How to Save Money on Your Next Car Loan

How to Save Money on Your Next Car Loan

You can find plenty of tips on how to save money on your next car, whether they advise you to buy used or negotiate hard with the dealer. Yet the loan terms can add thousands of dollars to the final amount you pay for the vehicle. Here are a few practical tips on how to save money on your next car loan.

Choose the Right Type of Loan
A simple way to save money over the life of the loan is to select the right type of loan. If you choose a biweekly car payment, you’ll make the equivalent of 13 car payments each month. This cuts roughly 10% off the life of the loan. Choose a three year loan instead of a four year loan; this increases the monthly car payments but saves you thousands of dollars over the life of the loan. If you have to choose a longer loan to make the payments, don’t let it stretch out longer than five years. Otherwise, you take the risk of having made no progress on the principle of the loan by the time you replace your new car.

Work with Lenders who Work with You
Research your options when it comes to car loans at least as thoroughly as you research car vendors. This is especially true if you have bad credit. Visit sites by lenders who offer car loans for bad credit in Ottawa, instead of paying the extremely high interest rates that conventional lenders will offer you.

Start Shopping before You’re in a Crunch
You can avoid being rushed into making a decision by doing research on vehicles, dealers and lenders now. Then you won’t take the first loan you’re offered on the first car that meets your short checklist of essentials because you have to have a working car to get to work on Monday. Do your research now so that you know where you can get the best deal on a vehicle and have alternatives, such as selling your trade-in at one dealer and buying the car you want somewhere else. And you won’t end up over-charged for a desirable or used car.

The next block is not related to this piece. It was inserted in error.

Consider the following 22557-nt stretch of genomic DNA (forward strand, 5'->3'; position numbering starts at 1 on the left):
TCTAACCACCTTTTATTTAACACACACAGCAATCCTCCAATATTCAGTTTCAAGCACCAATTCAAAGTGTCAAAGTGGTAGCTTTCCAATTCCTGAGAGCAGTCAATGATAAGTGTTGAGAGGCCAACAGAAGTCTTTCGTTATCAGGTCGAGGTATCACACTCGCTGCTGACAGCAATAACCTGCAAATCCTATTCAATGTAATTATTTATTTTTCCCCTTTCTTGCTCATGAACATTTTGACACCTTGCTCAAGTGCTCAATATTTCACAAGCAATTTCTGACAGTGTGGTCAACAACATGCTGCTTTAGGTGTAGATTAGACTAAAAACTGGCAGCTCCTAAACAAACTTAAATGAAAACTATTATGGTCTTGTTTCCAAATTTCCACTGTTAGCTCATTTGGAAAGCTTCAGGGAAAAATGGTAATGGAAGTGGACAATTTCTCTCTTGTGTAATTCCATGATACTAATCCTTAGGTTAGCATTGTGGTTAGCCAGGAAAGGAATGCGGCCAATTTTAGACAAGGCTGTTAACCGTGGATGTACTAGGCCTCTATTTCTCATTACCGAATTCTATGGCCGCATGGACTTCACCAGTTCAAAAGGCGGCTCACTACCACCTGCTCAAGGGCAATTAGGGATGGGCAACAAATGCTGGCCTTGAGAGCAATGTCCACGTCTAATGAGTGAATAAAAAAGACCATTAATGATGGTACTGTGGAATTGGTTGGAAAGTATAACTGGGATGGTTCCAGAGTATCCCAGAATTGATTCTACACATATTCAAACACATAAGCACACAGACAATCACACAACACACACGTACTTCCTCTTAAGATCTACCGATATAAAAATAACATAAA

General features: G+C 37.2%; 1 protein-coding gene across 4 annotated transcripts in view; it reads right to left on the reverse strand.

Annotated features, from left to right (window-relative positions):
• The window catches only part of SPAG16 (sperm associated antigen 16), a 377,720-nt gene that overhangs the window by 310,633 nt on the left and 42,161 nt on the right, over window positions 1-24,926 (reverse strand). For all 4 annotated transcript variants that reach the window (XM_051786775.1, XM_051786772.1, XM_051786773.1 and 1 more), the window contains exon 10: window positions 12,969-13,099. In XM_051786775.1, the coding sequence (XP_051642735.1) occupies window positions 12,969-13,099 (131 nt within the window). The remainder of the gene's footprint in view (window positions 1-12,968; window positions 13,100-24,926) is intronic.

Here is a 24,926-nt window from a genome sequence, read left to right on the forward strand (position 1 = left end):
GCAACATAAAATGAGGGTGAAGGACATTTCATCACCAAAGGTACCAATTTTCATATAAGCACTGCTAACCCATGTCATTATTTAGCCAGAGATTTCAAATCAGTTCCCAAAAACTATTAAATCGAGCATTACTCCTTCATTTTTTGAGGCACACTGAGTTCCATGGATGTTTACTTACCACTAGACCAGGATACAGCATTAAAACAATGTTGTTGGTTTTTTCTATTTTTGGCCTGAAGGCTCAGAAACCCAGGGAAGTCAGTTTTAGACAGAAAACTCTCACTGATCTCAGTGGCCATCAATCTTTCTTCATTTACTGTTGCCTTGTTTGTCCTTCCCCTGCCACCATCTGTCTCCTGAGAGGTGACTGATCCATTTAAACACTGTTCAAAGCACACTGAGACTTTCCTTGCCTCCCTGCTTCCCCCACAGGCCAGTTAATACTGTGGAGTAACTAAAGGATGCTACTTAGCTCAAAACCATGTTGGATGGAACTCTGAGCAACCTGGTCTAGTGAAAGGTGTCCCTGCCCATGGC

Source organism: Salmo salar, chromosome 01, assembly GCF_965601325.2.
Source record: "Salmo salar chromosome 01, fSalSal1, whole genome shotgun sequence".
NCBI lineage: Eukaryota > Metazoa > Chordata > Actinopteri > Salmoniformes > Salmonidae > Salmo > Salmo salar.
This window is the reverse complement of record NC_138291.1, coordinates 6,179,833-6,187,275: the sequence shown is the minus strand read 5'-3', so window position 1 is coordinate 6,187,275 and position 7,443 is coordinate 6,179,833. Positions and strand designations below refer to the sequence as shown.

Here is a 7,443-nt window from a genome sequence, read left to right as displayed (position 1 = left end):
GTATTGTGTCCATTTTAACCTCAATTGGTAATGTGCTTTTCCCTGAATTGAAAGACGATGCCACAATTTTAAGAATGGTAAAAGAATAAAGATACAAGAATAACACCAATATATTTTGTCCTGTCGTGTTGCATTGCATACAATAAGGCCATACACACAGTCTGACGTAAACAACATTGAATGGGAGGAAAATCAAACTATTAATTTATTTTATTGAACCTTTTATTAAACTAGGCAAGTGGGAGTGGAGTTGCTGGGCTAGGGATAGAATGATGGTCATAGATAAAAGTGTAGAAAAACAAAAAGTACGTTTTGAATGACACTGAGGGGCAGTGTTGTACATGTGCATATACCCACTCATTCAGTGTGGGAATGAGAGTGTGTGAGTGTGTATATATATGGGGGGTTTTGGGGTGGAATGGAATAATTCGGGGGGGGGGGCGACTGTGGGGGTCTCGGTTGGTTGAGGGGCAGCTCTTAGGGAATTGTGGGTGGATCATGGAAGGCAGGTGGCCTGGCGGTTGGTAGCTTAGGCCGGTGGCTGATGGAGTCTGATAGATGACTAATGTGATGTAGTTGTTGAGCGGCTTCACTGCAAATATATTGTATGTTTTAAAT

Put More Money Down on the Car
The interest rate you’ll pay depends in part on the perceived risk of the car loan. One factor that goes into this equation is the size of the car loan relative to your income. The other is the risk that the lender will lose money if they have to repossess the car. The solution for both of these issues is to save a large down payment for the car. This same principle can be seen in other areas. For example, you don’t have to pay mortgage insurance or as high of an interest rate if you put 20% down on a home instead of 10%. A zero percent loan will always result in higher interest rates, fees, or both. Note that you don’t want to put so much money down on the car that you can’t pay all of the fees and taxes due up front; if you have to roll those costs into the loan, you’ll end up paying for it.

You have as many options for financing a vehicle as you have for buying one. Take advantage of the resources available to you so that you can save money on your next car loan.

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